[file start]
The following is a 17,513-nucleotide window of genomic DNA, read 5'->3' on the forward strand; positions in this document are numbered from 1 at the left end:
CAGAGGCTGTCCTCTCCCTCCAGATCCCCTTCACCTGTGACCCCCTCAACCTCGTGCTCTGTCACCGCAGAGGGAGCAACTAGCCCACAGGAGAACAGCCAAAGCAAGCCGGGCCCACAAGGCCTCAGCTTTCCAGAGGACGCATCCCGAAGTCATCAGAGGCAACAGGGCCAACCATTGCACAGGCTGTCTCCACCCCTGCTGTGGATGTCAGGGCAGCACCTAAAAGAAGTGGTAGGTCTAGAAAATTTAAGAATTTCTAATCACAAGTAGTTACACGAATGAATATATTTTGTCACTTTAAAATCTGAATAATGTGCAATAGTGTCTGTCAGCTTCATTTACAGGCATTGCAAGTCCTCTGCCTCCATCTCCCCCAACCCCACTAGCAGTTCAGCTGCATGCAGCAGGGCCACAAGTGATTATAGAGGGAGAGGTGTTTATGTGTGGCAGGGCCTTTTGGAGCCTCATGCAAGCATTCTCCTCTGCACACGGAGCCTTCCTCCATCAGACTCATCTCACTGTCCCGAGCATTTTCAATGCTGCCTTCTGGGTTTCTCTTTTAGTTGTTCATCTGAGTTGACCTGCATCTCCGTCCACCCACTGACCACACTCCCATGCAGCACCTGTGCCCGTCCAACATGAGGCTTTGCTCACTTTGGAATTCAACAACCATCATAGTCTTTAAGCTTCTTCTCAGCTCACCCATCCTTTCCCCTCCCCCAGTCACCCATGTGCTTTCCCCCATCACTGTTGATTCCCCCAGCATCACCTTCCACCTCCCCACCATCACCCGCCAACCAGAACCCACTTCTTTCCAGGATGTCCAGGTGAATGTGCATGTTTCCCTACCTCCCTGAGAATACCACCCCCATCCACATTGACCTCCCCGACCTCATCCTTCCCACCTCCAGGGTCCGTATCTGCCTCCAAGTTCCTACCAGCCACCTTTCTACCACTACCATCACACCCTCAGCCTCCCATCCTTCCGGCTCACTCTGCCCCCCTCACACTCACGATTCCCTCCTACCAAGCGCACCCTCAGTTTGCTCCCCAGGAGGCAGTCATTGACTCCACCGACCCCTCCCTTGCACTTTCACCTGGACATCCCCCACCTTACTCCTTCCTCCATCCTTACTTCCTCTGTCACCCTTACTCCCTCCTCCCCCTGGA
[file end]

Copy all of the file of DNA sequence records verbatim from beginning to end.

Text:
The following is a 17,513-nucleotide window of genomic DNA, read 5'->3' on the forward strand; positions in this document are numbered from 1 at the left end:
CAGAGGCTGTCCTCTCCCTCCAGATCCCCTTCACCTGTGACCCCCTCAACCTCGTGCTCTGTCACCGCAGAGGGAGCAACTAGCCCACAGGAGAACAGCCAAAGCAAGCCGGGCCCACAAGGCCTCAGCTTTCCAGAGGACGCATCCCGAAGTCATCAGAGGCAACAGGGCCAACCATTGCACAGGCTGTCTCCACCCCTGCTGTGGATGTCAGGGCAGCACCTAAAAGAAGTGGTAGGTCTAGAAAATTTAAGAATTTCTAATCACAAGTAGTTACACGAATGAATATATTTTGTCACTTTAAAATCTGAATAATGTGCAATAGTGTCTGTCAGCTTCATTTACAGGCATTGCAAGTCCTCTGCCTCCATCTCCCCCAACCCCACTAGCAGTTCAGCTGCATGCAGCAGGGCCACAAGTGATTATAGAGGGAGAGGTGTTTATGTGTGGCAGGGCCTTTTGGAGCCTCATGCAAGCATTCTCCTCTGCACACGGAGCCTTCCTCCATCAGACTCATCTCACTGTCCCGAGCATTTTCAATGCTGCCTTCTGGGTTTCTCTTTTAGTTGTTCATCTGAGTTGACCTGCATCTCCGTCCACCCACTGACCACACTCCCATGCAGCACCTGTGCCCGTCCAACATGAGGCTTTGCTCACTTTGGAATTCAACAACCATCATAGTCTTTAAGCTTCTTCTCAGCTCACCCATCCTTTCCCCTCCCCCAGTCACCCATGTGCTTTCCCCCATCACTGTTGATTCCCCCAGCATCACCTTCCACCTCCCCACCATCACCCGCCAACCAGAACCCACTTCTTTCCAGGATGTCCAGGTGAATGTGCATGTTTCCCTACCTCCCTGAGAATACCACCCCCATCCACATTGACCTCCCCGACCTCATCCTTCCCACCTCCAGGGTCCGTATCTGCCTCCAAGTTCCTACCAGCCACCTTTCTACCACTACCATCACACCCTCAGCCTCCCATCCTTCCGGCTCACTCTGCCCCCCTCACACTCACGATTCCCTCCTACCAAGCGCACCCTCAGTTTGCTCCCCAGGAGGCAGTCATTGACTCCACCGACCCCTCCCTTGCACTTTCACCTGGACATCCCCCACCTTACTCCTTCCTCCATCCTTACTTCCTCTGTCACCCTTACTCCCTCCTCCCCCTGGA